Agassi won five events in 1994; here are his first two titles of ’94 (February & July) obtained in the finals against stylish players, after almost carbon-copy matches in terms of the scoreline & duration (79 & 80 minutes respectively).

Agassi’s [32] first tournament after five-month injury break (right wrist surgery) & the American played it actually using 2nd serve as the 1st one to protect his wrist (more than 90% 1st serve efficiency in two matches before the final!) – despite that he triumphed in impressive style spending on Centre Court barely 65-minute average per match. The 31-year-old Mattar [78] had played nine finals on his home soil when he finally reached a final outside Brazil. He led 4:2* (30/15) in the 1st set vs Agassi when dropped four straight games… Mattar shortly afterwards played another final in the United States, this time winning at Coral Springs & retired in 1995. Agassi & Mattar met twice & both encounters occurred in finals – Agassi won his first title in Itaprica ’87 defeating Mattar 7-6(6), 6-2.

Points won directly behind the serve:
15 % Agassi – 9 of 59
37 % Mattar – 20 of 53

Agassi’s route to the title in Scottsdale:
1 Mark Keil 6-1, 6-2
2 Libor Nemecek 6-4, 6-3
Q Brad Gilbert 6-1, 6-2
S Karsten Braasch 6-1, 6-4
W Luiz Mattar 6-4, 6-3


The 24-year-old Stoltenberg [33] enjoyed the best period of his tennis life in Summer ’94. Within four consecutive weeks he won 16 out of 20 matches & jumped from No. 47 to 19 becoming the highest ranked Australian at the time. He played 13 finals in his career overall & the Canadian Open is the biggest one among them – it was the second hardcourt tournament for him during that sensational Summer ’94. “Going out there, I really felt Jason was going to really come at me and put a lot of pressure on me and try getting to the net,” Agassi, 24, said after collecting his $245.000 winner’s check. “More than anything, I was trying to get him to hit a lot of balls.”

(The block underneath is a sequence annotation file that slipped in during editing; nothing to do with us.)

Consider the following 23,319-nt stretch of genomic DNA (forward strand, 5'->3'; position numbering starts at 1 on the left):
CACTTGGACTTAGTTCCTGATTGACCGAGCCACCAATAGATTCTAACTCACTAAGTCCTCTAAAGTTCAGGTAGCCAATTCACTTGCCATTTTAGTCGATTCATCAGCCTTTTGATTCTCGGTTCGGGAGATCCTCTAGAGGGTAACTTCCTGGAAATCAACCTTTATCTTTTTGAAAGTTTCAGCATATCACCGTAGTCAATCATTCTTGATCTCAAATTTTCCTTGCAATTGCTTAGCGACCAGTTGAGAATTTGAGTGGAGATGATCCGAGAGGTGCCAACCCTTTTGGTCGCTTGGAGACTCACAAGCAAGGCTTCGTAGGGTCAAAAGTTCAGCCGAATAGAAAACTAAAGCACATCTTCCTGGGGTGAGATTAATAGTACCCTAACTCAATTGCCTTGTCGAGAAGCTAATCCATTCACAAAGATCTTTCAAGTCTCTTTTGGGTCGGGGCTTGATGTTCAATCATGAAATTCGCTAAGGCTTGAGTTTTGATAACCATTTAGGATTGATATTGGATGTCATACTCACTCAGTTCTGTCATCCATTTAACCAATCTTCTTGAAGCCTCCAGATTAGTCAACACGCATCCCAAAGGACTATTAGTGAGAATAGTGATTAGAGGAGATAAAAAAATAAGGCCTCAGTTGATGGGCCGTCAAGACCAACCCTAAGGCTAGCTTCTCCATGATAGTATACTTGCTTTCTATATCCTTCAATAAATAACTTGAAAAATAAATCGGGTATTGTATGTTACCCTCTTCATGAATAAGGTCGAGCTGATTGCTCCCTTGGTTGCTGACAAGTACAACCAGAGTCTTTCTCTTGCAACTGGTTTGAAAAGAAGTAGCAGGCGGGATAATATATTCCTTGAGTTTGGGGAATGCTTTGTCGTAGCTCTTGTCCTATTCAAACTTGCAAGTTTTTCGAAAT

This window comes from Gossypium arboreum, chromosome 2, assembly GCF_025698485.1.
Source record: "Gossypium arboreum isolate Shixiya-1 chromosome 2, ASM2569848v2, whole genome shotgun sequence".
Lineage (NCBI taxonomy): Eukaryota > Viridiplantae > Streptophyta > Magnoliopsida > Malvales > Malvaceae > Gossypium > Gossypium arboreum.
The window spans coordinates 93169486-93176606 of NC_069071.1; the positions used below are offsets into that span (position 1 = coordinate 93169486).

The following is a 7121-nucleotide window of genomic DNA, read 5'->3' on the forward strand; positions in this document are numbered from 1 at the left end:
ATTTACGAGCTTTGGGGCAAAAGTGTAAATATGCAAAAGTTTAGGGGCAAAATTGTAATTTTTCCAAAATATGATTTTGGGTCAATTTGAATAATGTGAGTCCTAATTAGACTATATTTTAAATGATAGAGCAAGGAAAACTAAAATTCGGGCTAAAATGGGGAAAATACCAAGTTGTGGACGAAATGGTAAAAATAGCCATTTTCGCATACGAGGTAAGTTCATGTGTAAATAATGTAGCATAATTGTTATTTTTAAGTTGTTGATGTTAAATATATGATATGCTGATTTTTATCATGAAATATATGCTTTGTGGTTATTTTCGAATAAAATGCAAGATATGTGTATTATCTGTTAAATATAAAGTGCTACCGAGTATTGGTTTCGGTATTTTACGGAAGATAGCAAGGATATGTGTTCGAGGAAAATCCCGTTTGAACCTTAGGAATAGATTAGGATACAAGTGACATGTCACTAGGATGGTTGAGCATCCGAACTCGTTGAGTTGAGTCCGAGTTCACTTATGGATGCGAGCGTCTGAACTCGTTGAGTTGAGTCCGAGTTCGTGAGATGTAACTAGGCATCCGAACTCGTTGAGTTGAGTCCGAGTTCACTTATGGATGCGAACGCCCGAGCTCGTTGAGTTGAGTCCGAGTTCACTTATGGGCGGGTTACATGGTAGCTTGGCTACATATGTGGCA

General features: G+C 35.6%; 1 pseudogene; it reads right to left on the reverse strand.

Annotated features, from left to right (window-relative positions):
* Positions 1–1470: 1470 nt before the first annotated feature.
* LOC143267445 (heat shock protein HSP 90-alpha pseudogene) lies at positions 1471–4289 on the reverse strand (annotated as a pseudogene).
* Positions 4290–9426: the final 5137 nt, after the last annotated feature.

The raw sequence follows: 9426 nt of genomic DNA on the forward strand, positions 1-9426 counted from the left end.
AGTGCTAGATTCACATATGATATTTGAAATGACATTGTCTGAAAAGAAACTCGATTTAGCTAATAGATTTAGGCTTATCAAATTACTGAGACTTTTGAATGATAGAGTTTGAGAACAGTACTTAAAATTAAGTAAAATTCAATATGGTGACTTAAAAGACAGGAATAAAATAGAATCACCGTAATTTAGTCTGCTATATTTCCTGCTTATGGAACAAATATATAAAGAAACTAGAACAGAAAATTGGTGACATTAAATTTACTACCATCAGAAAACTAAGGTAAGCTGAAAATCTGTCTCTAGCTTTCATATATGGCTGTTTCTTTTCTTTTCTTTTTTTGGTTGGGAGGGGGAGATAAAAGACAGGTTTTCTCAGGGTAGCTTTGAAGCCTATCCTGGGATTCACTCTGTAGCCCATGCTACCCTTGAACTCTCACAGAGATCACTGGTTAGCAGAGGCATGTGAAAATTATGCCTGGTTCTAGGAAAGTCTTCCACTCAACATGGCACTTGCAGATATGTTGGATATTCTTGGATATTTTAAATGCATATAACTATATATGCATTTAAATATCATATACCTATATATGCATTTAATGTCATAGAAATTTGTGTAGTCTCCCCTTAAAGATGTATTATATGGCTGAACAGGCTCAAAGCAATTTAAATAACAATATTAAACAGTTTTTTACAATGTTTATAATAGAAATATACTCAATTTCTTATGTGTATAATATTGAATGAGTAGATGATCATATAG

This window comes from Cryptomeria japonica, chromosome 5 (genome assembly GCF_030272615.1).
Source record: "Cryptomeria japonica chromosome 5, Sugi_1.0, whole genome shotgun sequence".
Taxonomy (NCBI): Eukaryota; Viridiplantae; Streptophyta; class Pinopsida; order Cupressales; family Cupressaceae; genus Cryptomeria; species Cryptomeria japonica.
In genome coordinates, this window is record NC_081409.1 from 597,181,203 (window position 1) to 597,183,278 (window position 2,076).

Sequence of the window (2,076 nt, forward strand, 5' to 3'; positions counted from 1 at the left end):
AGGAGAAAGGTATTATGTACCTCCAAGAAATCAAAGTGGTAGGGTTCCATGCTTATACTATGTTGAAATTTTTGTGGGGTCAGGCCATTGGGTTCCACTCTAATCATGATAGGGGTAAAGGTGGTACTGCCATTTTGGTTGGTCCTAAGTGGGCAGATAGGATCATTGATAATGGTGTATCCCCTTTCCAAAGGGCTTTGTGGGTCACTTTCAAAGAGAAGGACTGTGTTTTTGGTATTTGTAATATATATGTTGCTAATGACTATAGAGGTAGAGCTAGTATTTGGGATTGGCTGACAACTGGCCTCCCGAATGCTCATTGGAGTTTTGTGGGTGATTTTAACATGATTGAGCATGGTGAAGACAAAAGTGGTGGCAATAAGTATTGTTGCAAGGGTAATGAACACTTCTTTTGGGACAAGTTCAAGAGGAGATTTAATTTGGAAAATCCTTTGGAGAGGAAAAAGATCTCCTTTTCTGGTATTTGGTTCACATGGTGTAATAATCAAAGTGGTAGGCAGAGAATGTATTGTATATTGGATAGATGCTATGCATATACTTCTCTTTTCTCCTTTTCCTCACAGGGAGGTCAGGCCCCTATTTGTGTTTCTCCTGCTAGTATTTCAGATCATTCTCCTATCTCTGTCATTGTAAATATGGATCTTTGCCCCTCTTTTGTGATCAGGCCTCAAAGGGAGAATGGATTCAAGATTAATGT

Points won directly behind the serve:
18 % Agassi – 11 of 60
29 % Stoltenberg – 22 of 74

Agassi’s route to the title in Toronto:
2 Jakob Hlasek 6-1, 6-1
3 David Wheaton 3-6, 6-1, 7-6(7) – 2 m.p.
Q Sergi Bruguera 4-6, 7-6(2), 6-1
S Wayne Ferreira 6-4, 7-5
W Jason Stoltenberg 6-4, 6-4

It’s one of the most important tournaments in Agassi’s [20] career in terms of changing the mental attitude. The American had been known over the years as a front-runner, he was rarely able to win matches being within a few points from defeat in straight sets or in deciding sets. Saving two match points vs Wheaton (return winner & ace) meant not only his first MP-down win in 131st tournament, but also the first one in the deciding 3rd set tie-break! On the following day Agassi saved two mini-match points against the reigning French Open champion Bruguera escaping from a straight-set defeat within five points. Those two complicated matches strengthened Agassi’s mentality for the rest of his very long career…

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